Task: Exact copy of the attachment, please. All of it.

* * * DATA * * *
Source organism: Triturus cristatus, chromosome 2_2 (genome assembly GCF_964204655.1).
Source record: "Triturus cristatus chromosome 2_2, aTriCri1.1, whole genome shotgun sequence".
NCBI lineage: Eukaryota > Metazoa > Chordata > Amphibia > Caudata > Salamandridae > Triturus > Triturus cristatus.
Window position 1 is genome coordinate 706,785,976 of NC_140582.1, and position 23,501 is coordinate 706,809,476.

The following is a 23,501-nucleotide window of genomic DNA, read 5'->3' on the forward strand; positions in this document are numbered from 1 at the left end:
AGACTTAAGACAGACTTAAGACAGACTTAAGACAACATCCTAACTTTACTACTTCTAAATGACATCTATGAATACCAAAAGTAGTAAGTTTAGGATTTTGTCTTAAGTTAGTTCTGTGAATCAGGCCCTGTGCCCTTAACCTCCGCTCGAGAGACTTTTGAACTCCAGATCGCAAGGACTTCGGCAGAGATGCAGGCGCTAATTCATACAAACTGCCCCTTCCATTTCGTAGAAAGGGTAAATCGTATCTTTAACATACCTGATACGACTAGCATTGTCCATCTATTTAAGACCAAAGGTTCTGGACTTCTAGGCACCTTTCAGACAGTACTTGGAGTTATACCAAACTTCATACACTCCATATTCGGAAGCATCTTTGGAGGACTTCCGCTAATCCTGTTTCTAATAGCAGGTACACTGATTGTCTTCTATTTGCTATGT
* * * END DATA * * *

Source organism: Triturus cristatus, chromosome 2_2 (genome assembly GCF_964204655.1).
Source record: "Triturus cristatus chromosome 2_2, aTriCri1.1, whole genome shotgun sequence".
NCBI lineage: Eukaryota > Metazoa > Chordata > Amphibia > Caudata > Salamandridae > Triturus > Triturus cristatus.
Window position 1 is genome coordinate 706,785,976 of NC_140582.1, and position 23,501 is coordinate 706,809,476.

The following is a 23,501-nucleotide window of genomic DNA, read 5'->3' on the forward strand; positions in this document are numbered from 1 at the left end:
AGACTTAAGACAGACTTAAGACAGACTTAAGACAACATCCTAACTTTACTACTTCTAAATGACATCTATGAATACCAAAAGTAGTAAGTTTAGGATTTTGTCTTAAGTTAGTTCTGTGAATCAGGCCCTGTGCCCTTAACCTCCGCTCGAGAGACTTTTGAACTCCAGATCGCAAGGACTTCGGCAGAGATGCAGGCGCTAATTCATACAAACTGCCCCTTCCATTTCGTAGAAAGGGTAAATCGTATCTTTAACATACCTGATACGACTAGCATTGTCCATCTATTTAAGACCAAAGGTTCTGGACTTCTAGGCACCTTTCAGACAGTACTTGGAGTTATACCAAACTTCATACACTCCATATTCGGAAGCATCTTTGGAGGACTTCCGCTAATCCTGTTTCTAATAGCAGGTACACTGATTGTCTTCTATTTGCTATGT